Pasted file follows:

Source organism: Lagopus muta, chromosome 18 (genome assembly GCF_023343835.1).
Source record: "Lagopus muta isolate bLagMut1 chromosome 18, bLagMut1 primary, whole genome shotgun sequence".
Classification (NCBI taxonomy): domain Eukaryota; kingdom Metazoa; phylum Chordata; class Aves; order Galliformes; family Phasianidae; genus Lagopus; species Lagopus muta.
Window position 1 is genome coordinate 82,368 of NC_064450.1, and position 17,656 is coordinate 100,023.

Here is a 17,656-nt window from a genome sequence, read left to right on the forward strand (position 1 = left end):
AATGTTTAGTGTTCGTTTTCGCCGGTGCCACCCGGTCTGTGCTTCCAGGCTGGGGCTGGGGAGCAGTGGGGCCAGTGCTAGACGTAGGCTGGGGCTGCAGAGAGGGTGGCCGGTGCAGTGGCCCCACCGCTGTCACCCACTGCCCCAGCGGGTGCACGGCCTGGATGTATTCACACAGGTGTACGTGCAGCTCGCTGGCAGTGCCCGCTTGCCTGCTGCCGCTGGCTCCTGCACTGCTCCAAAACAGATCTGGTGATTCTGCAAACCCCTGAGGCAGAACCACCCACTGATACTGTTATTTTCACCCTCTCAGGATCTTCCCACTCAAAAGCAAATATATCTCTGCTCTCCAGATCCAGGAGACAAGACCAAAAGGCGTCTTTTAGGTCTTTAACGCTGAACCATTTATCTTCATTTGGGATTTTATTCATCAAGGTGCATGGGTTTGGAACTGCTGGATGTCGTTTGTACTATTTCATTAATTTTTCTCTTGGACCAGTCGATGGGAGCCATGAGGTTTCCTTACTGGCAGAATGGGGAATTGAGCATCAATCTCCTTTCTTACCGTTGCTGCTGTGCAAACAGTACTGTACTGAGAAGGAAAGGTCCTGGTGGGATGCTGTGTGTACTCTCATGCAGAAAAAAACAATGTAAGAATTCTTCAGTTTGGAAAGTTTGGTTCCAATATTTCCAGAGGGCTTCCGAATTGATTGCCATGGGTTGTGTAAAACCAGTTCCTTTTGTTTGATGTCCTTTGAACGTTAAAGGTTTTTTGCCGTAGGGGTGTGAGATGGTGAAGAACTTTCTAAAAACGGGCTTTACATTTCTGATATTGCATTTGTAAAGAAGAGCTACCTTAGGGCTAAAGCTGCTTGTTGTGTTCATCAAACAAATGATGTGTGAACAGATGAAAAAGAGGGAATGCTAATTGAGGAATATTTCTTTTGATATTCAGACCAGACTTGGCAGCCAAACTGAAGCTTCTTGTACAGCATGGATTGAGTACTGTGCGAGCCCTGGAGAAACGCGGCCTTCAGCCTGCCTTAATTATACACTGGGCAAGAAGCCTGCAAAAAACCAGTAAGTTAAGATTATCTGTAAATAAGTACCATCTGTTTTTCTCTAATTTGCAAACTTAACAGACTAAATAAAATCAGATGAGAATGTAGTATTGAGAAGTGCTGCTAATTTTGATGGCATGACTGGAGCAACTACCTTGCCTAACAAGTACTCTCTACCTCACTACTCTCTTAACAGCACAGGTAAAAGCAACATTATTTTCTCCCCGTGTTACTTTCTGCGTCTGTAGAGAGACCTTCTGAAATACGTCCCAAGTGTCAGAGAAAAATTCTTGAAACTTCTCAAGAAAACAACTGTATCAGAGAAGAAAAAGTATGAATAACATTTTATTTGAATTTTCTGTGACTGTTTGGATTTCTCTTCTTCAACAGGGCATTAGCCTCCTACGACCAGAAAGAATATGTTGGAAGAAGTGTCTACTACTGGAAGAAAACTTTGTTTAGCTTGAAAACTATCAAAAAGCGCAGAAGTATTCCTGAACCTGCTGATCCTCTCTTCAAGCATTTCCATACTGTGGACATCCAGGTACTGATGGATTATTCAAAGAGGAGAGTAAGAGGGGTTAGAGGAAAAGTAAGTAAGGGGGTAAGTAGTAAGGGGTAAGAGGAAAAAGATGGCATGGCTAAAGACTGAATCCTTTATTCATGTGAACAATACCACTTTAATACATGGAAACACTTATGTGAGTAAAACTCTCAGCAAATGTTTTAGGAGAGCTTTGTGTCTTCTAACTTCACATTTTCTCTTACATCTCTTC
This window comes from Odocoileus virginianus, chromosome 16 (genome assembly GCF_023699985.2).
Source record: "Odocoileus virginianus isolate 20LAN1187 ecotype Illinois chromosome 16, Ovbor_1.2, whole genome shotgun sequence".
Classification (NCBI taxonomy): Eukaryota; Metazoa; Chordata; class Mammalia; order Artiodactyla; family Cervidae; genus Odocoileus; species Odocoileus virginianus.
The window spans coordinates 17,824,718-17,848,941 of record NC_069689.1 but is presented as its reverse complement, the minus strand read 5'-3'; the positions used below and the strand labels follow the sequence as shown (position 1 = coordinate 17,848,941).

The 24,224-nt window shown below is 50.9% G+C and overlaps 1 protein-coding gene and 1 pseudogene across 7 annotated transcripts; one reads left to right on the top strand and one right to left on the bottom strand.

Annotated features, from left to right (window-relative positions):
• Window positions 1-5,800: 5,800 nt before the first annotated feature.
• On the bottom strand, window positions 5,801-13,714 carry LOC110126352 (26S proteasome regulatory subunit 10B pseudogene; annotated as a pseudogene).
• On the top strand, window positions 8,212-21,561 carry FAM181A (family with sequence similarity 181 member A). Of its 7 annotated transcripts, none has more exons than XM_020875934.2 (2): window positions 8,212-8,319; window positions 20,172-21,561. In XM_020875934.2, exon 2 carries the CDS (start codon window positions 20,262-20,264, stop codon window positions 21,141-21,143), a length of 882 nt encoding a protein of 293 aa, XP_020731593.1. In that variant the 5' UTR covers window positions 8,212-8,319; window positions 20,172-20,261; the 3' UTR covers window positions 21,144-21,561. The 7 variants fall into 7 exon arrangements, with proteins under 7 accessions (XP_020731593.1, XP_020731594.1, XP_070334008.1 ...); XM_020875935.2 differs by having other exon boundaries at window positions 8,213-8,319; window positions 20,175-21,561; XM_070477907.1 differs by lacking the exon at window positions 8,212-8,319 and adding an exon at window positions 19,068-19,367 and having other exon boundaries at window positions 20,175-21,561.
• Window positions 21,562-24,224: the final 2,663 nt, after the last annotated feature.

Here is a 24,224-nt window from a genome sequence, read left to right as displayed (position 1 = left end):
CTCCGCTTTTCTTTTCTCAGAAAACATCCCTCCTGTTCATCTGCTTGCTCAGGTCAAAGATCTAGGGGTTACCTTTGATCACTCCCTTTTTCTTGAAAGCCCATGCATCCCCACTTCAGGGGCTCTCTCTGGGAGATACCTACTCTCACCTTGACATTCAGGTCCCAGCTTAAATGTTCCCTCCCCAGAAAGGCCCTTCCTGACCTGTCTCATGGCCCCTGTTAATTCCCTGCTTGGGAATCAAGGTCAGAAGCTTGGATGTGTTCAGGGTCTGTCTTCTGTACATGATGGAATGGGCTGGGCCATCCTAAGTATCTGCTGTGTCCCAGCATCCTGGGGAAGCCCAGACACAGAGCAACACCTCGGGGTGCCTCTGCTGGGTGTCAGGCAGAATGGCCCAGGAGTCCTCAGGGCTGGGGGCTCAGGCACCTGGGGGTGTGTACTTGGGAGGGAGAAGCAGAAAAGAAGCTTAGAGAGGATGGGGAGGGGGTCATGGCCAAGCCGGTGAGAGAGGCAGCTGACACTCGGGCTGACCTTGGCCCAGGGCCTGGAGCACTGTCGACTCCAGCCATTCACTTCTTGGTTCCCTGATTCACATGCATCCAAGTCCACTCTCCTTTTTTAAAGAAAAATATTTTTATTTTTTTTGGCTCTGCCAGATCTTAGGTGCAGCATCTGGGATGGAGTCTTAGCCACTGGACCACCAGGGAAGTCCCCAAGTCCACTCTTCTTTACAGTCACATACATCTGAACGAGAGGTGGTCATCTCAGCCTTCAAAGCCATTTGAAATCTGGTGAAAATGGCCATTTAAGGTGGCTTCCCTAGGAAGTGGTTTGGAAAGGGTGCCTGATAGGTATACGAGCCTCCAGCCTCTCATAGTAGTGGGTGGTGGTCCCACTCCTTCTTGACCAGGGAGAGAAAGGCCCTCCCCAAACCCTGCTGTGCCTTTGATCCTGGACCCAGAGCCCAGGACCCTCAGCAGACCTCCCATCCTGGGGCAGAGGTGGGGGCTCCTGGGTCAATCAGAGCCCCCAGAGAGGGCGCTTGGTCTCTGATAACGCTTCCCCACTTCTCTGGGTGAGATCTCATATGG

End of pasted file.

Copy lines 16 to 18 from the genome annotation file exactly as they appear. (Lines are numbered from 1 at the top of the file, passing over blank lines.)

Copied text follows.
• Window positions 21,562-24,224: the final 2,663 nt, after the last annotated feature.

Here is a 24,224-nt window from a genome sequence, read left to right as displayed (position 1 = left end):
CTCCGCTTTTCTTTTCTCAGAAAACATCCCTCCTGTTCATCTGCTTGCTCAGGTCAAAGATCTAGGGGTTACCTTTGATCACTCCCTTTTTCTTGAAAGCCCATGCATCCCCACTTCAGGGGCTCTCTCTGGGAGATACCTACTCTCACCTTGACATTCAGGTCCCAGCTTAAATGTTCCCTCCCCAGAAAGGCCCTTCCTGACCTGTCTCATGGCCCCTGTTAATTCCCTGCTTGGGAATCAAGGTCAGAAGCTTGGATGTGTTCAGGGTCTGTCTTCTGTACATGATGGAATGGGCTGGGCCATCCTAAGTATCTGCTGTGTCCCAGCATCCTGGGGAAGCCCAGACACAGAGCAACACCTCGGGGTGCCTCTGCTGGGTGTCAGGCAGAATGGCCCAGGAGTCCTCAGGGCTGGGGGCTCAGGCACCTGGGGGTGTGTACTTGGGAGGGAGAAGCAGAAAAGAAGCTTAGAGAGGATGGGGAGGGGGTCATGGCCAAGCCGGTGAGAGAGGCAGCTGACACTCGGGCTGACCTTGGCCCAGGGCCTGGAGCACTGTCGACTCCAGCCATTCACTTCTTGGTTCCCTGATTCACATGCATCCAAGTCCACTCTCCTTTTTTAAAGAAAAATATTTTTATTTTTTTTGGCTCTGCCAGATCTTAGGTGCAGCATCTGGGATGGAGTCTTAGCCACTGGACCACCAGGGAAGTCCCCAAGTCCACTCTTCTTTACAGTCACATACATCTGAACGAGAGGTGGTCATCTCAGCCTTCAAAGCCATTTGAAATCTGGTGAAAATGGCCATTTAAGGTGGCTTCCCTAGGAAGTGGTTTGGAAAGGGTGCCTGATAGGTATACGAGCCTCCAGCCTCTCATAGTAGTGGGTGGTGGTCCCACTCCTTCTTGACCAGGGAGAGAAAGGCCCTCCCCAAACCCTGCTGTGCCTTTGATCCTGGACCCAGAGCCCAGGACCCTCAGCAGACCTCCCATCCTGGGGCAGAGGTGGGGGCTCCTGGGTCAATCAGAGCCCCCAGAGAGGGCGCTTGGTCTCTGATAACGCTTCCCCACTTCTCTGGGTGAGATCTCATATGG